Electronic IDs pose security problems

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As Taiwan is engulfed in worries about Chinese infiltration, news reports have revealed that power inverters made by China’s Huawei Technologies Co are used in the solar panels on the top of the Legislative Yuan’s Zhenjiang House (鎮江會館) on Zhenjiang Street in Taipei.

However, what is even more worrying is that Taiwan’s new national electronic identification card (eID) has been subcontracted to the French security firm and eID maker Idemia, which has not only cooperated with the Chinese Public Security Bureau to manufacture eIDs in China, but also makes the new identification cards being issued in Hong Kong.

There might be more Chinese influence in Idemia than in the “red supply chain.”

After a sample of Hong Kong’s new identification card was approved, a Hong Kong technician wrote an article about the strengths and weaknesses of its anti-counterfeiting features.

The technician said that the card maker, Morpho (now Idemia), said on its Web site that it works with China’s Public Security Bureau and provides biometric systems for the Chinese government, immigration agencies and other public offices, and that it is an important player for providers of biometric solutions for immigration control.

According to Idemia’s Web site, Morpho was previously a part of Safran Group, which has a long history of doing business with China. In 2017, Morpho was acquired and renamed Idemia.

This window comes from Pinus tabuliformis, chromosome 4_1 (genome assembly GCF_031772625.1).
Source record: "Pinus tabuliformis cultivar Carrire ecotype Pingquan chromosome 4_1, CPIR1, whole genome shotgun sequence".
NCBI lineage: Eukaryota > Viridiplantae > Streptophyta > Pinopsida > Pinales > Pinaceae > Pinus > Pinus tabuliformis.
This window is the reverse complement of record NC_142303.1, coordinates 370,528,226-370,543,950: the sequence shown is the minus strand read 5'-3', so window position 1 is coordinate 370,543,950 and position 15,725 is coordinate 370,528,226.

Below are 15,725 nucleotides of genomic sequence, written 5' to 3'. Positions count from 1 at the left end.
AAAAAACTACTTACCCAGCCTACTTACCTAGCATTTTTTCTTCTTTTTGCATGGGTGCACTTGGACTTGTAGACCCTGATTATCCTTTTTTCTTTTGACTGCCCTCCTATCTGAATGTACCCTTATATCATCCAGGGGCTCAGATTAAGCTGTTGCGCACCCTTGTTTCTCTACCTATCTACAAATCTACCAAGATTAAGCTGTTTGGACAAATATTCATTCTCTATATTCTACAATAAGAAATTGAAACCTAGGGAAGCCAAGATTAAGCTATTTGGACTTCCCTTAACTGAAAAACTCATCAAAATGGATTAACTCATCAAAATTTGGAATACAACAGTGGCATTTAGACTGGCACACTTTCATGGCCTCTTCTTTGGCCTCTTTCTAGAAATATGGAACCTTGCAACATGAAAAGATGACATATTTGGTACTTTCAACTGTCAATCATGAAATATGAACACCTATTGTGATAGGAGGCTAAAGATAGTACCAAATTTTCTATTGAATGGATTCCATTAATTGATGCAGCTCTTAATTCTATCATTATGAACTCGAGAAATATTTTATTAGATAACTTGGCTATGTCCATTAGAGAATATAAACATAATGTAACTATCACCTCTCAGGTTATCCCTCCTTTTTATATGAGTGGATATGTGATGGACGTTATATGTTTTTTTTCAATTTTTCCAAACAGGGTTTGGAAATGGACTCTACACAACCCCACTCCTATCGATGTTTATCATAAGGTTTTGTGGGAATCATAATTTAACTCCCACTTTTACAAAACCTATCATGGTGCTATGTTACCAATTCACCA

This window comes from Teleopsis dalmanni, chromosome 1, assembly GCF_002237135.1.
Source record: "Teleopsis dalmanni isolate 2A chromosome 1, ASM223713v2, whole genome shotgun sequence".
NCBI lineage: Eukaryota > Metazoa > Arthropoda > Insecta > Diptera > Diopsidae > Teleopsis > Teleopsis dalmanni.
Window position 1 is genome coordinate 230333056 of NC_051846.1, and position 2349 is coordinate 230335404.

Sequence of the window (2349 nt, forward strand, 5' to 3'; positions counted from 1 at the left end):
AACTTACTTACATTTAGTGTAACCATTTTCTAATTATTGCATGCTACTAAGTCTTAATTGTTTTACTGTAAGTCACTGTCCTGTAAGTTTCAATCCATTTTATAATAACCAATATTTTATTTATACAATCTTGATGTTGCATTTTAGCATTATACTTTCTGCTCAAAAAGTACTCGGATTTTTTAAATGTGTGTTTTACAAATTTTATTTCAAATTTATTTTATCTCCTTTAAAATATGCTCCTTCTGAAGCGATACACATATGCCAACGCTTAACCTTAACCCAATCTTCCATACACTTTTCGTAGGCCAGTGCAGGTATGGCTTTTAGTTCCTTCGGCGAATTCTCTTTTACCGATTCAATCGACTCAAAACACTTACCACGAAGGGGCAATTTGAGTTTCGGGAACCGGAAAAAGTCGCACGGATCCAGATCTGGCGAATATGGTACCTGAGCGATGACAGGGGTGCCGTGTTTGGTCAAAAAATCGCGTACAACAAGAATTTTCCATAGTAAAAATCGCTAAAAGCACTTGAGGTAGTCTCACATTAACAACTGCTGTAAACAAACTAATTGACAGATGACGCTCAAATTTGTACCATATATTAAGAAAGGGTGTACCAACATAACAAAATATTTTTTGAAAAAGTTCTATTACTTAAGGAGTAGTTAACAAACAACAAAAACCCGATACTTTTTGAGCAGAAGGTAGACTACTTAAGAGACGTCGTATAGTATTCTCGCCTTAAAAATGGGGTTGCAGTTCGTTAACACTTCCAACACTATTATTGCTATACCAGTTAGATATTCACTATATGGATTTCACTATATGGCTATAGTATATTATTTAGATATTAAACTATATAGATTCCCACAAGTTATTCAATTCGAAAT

Safran’s Web site shows that as early as 2015, Morpho was supplying biometrics, law enforcement equipment and border control systems to the Public Security Bureau. Before that, the company had provided facial recognition systems for Chinese public security authorities in Shanghai, Tianjin and Wenzhou, and the provinces of Heilongjiang, Jilin and Guangzhou.

Minister of the Interior Hsu Kuo-yung (徐國勇) once said: “China is the only country in the world that would like to invade Taiwan. What can we do if we let China handle the new eID manufacturing? The information of all Taiwan’s citizens is here.”

“The printing of ID cards and chip manufacturing must be handled with the strictest caution from a national security perspective,” he also said.

Despite this, the government is covertly subcontracting the production of eIDs to the very manufacturer that makes Hong Kong’s cards and collaborates with the Chinese Communist Party (CCP) and the Chinese Public Security Bureau to make biometric control systems and Chinese eIDs.

The government is investigating whether the e-commerce Web site Taobao Taiwan shares its platform with China’s Taobao, but it does not question whether the overseas manufacturer of blank eIDs for Taiwan has any association with the Hong Kong government, the CCP or the Public Security Bureau, or is sharing platforms, systems, programs, technology, information and personnel with them.

At this moment, the risk to the personal information of every Taiwanese is far greater than the threat posed by the red supply chain. The new eID card samples are already available in Taiwan — will the government really just sit back and wait for something to happen?

Chen Yi-nan is convener of the Northern Taiwan Society’s Technology and Environmental Protection Group.

Translated by Lin Lee-kai

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